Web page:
Joan of Bar, Countess of Surrey

Joan of Bar (died 1361) was a French-English noble. She acted as regent of the County of Bar from 1344 until 1353.

Joan of Bar
Bornc. 1295
Noble familyMontbéliard
Spouse(s)John de Warenne, 8th Earl of Surrey
FatherHenry III, Count of Bar
MotherEleanor of England, Countess of Bar

She was a daughter of Henry III, Count of Bar and Eleanor of England,[1] and niece of Edward II of England. She was unhappily married to John de Warenne, 7th Earl of Surrey. In 1345, Joan became the regent of Bar for her great-nephew Robert.


Joan lived in Conisbrough Castle for some time because her husband abandoned her.

On 25 May 1306, Joan was married to one of the leading nobles of England, John de Warenne, 7th Earl of Surrey,[2] a "nasty, brutal man with scarcely one redeeming quality." She lived at the Warenne family estates, Conisbrough Castle and Sandal Castle, abandoned by her husband, who hated her and since 1313[3] had been trying to divorce her.[2] In England, she was close to Isabella of France, her aunt by marriage (Isabella’s husband Edward II was Joan’s maternal uncle) who was about her same age, and spent time with her at court.[4] She was probably close to her cousin Elizabeth de Clare, who left Joan an image of John the Baptist in her will.

After four unhappy years of marriage, Surrey alleged in 1313 that the union was unlawful because Joan was related to him in the third and fourth degree,[2] and because he had been "precontracted" to Maud of Nerford, his longtime mistress and the mother of his children, before marrying Joan. Despite his claims, a divorce was never granted.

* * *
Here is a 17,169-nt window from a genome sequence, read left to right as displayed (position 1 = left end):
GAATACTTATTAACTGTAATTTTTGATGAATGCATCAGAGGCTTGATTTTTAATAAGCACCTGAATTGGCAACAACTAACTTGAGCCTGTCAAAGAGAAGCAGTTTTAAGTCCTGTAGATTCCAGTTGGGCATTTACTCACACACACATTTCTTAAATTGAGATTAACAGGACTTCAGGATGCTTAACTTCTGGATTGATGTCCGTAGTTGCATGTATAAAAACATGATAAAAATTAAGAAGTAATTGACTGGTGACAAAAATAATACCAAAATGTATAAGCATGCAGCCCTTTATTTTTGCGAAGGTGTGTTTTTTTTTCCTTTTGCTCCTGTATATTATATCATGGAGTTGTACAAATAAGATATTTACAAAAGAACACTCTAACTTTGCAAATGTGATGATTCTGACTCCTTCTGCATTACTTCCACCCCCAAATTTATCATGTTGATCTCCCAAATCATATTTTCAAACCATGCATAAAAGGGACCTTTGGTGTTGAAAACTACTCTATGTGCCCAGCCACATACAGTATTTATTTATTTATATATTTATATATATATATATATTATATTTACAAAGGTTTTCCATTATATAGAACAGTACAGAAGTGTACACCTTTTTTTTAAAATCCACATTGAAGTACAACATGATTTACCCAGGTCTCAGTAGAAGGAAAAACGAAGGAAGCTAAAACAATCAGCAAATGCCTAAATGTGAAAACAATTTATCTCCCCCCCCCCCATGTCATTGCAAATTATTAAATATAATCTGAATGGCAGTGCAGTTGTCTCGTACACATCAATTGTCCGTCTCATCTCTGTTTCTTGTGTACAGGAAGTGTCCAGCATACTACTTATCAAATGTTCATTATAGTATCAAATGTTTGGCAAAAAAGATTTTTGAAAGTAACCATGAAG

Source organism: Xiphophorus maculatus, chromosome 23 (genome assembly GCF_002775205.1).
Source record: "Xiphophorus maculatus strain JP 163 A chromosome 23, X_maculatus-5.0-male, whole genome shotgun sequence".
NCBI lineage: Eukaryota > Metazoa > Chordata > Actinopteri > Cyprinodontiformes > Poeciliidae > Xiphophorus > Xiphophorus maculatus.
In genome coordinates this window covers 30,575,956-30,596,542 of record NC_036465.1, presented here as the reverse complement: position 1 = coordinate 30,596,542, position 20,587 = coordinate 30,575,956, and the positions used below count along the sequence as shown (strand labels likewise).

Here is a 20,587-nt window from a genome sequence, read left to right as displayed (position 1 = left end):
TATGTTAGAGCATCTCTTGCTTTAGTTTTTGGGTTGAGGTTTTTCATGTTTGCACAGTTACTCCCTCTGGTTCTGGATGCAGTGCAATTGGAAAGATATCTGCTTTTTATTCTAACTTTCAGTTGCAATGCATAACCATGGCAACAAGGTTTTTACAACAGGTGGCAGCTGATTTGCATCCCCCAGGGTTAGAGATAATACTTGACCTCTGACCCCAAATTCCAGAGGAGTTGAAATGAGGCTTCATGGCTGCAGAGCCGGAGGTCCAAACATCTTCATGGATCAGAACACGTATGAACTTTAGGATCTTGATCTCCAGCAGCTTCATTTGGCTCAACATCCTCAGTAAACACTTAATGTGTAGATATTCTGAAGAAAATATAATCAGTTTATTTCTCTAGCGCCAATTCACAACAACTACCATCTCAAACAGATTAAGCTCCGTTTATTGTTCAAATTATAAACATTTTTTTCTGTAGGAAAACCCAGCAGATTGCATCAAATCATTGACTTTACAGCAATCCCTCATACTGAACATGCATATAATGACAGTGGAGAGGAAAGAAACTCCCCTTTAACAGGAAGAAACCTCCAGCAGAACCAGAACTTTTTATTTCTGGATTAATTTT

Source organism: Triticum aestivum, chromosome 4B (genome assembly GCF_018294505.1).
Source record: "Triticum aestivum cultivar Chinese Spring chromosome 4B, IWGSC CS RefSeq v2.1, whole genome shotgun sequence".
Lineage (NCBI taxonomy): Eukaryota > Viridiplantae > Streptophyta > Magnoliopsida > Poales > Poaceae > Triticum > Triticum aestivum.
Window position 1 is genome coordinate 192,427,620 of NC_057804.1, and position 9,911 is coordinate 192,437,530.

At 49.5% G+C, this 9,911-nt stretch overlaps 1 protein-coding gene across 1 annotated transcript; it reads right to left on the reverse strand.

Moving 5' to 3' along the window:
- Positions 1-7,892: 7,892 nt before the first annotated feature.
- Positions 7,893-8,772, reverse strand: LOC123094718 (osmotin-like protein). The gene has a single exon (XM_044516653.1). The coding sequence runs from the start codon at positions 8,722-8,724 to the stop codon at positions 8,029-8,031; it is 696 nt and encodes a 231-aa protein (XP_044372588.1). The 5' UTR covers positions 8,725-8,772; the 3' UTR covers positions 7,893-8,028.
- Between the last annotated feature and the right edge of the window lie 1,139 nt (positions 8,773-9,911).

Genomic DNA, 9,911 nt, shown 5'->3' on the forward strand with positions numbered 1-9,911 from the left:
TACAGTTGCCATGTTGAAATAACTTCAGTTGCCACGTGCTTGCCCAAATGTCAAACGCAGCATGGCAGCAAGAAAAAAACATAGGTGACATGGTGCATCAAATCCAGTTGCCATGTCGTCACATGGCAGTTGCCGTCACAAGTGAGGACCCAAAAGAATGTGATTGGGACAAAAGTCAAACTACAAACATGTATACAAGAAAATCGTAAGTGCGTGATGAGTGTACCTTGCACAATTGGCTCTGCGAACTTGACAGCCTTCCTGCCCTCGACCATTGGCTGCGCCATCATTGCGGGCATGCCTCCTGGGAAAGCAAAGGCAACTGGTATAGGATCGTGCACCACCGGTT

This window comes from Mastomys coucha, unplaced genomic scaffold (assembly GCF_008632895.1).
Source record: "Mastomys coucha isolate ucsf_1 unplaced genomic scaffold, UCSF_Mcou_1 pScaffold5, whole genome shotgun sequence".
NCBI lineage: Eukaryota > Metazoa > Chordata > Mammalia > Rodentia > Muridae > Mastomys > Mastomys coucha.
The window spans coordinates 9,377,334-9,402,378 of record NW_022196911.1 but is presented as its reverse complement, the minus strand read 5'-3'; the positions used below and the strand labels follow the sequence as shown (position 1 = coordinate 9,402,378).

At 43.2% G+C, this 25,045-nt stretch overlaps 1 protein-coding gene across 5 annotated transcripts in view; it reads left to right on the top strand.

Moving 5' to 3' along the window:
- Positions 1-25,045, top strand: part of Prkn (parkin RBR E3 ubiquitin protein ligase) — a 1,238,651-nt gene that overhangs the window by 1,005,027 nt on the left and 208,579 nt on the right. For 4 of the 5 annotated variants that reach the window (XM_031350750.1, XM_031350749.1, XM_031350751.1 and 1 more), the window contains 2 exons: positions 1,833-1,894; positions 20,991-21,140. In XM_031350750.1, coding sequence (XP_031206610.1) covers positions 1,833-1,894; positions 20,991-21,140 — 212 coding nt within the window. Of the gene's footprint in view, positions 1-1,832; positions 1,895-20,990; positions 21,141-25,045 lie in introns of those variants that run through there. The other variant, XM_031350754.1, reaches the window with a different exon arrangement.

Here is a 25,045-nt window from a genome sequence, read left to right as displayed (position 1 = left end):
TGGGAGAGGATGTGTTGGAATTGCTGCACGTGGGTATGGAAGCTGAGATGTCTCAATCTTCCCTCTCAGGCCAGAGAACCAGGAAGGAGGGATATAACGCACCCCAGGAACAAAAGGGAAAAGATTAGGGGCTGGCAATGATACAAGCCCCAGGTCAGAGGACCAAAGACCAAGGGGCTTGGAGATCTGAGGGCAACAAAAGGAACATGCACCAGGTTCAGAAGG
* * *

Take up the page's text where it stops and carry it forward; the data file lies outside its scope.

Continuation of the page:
In 1345, Joan was invited by Philip VI of France to act as regent of the County of Bar.

In 1353, she returned to England. When John II of France was captured and imprisoned in London, she was allowed to visit him and is said to have become his mistress.

Joan died in 1361 in London.


  1. ^ Ward 2013, p. 23.
  2. ^ a b c Ward 2013, p. 32.
  3. ^ Phillips 1972, p. 114.
  4. ^ Earenfight 2018, p. 174.


  • Earenfight, Theresa, ed. (2018). Royal and Elite Households in Medieval and Early Modern Europe. Brill.
  • Ward, Jennifer (2013). English Noblewomen in the Later Middle Ages. Routledge.
  • Phillips, J. R. S. (1972). Aymer de Valence, Earl of Pembroke, 1307-1324: Baronial Politics in the Reign of Edward II. Oxford University Press.114